We simply over borrowed, over spent, over built, and now have to smell the coffee.

Without new credit, old debt can't be paid.....and the total debt out there now has accumlated to relative and absolute levels we have never seen before.  Levels that are now suffocating many parts of our economy.

Just the above analysis creates a bleak outlook as the debt bubble unwinds.  Massive defaults.  Unprecdented foreclosures.  Bankruptcies like we have never seen before.

But the problem has now become compounded by a new factor, rising costs.  Not only has the cost of debt has skyrocketed for many since they took out their loans initially, the cost of food and fuel and other items also have accelerated at unprecedented levels. 

So now, even those that didn't even take on more debt, such as fixed income retirees, and many many others are having trouble making ends meet.  Many Americans have not seen their incomes rise in the past seven years....but we have all seen property taxes skyrocket, food and fuel, insurance premiums, and other things keep going up and up.  You can only have rising expenses and flat incomes for so long.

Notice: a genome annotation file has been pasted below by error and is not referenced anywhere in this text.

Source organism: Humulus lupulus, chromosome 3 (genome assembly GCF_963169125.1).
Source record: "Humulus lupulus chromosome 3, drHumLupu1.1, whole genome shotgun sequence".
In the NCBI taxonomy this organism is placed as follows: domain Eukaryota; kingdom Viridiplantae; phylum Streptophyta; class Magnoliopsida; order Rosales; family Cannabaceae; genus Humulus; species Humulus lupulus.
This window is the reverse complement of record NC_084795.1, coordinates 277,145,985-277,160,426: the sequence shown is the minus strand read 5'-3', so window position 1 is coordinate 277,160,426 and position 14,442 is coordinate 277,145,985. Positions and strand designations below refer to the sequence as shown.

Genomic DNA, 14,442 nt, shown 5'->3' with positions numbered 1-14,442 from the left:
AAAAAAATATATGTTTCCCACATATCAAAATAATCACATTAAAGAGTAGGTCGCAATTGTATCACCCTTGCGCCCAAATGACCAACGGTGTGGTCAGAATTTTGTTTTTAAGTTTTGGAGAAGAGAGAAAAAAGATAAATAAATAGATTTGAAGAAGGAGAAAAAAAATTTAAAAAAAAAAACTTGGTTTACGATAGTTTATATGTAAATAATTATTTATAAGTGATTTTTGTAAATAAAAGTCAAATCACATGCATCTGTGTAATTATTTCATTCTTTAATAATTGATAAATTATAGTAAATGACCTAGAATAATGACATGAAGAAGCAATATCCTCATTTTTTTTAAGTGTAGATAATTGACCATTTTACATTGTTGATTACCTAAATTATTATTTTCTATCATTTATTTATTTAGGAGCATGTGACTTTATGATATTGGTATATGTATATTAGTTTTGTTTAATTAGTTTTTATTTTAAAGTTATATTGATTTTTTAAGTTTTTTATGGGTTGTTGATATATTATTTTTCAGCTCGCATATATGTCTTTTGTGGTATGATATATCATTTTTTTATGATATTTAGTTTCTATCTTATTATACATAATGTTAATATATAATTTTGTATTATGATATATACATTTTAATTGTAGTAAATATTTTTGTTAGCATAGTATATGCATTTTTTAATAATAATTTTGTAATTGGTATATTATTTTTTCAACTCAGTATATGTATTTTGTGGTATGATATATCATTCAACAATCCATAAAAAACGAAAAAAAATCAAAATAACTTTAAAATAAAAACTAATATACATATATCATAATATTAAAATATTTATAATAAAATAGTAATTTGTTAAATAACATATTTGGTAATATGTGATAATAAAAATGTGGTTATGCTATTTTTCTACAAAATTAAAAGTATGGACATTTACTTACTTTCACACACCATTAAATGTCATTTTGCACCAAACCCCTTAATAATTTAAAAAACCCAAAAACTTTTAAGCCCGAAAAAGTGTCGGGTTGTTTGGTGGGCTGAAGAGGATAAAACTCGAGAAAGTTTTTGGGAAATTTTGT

So where are we now?

There are tens of millions of Americans without the income to meet their monthly needs.  Our state and local governments without income to meet budgets.  Business are watching revenues decline because people and governments can't afford to spend.  The evidence is everywhere.

The big issue ahead is where are we going? 

As many spend down their savings and access to credit keeps shrinking,  we are likely to see failures rising rapidly as the problem feeds on itself.  Vacancy rates at shopping centers will continue to rise.  Revenues to our governments will continue to shrink.  Layoff notices will continue to increase.

Just this week, we read that GM was eliminating 19,000 jobs, Ford 2,000 and Delta 3000.  That is just three companies announcing 24,000 job reductions in one week.

We are still at the beginning of this unwinding process.  As people, governments and business spend down their savings, or have no more access to capital.....expect the defaults to accellerate....not slow down.  As the defaults grow, we will all be affected as the entire system contracts at an ever increasing rate.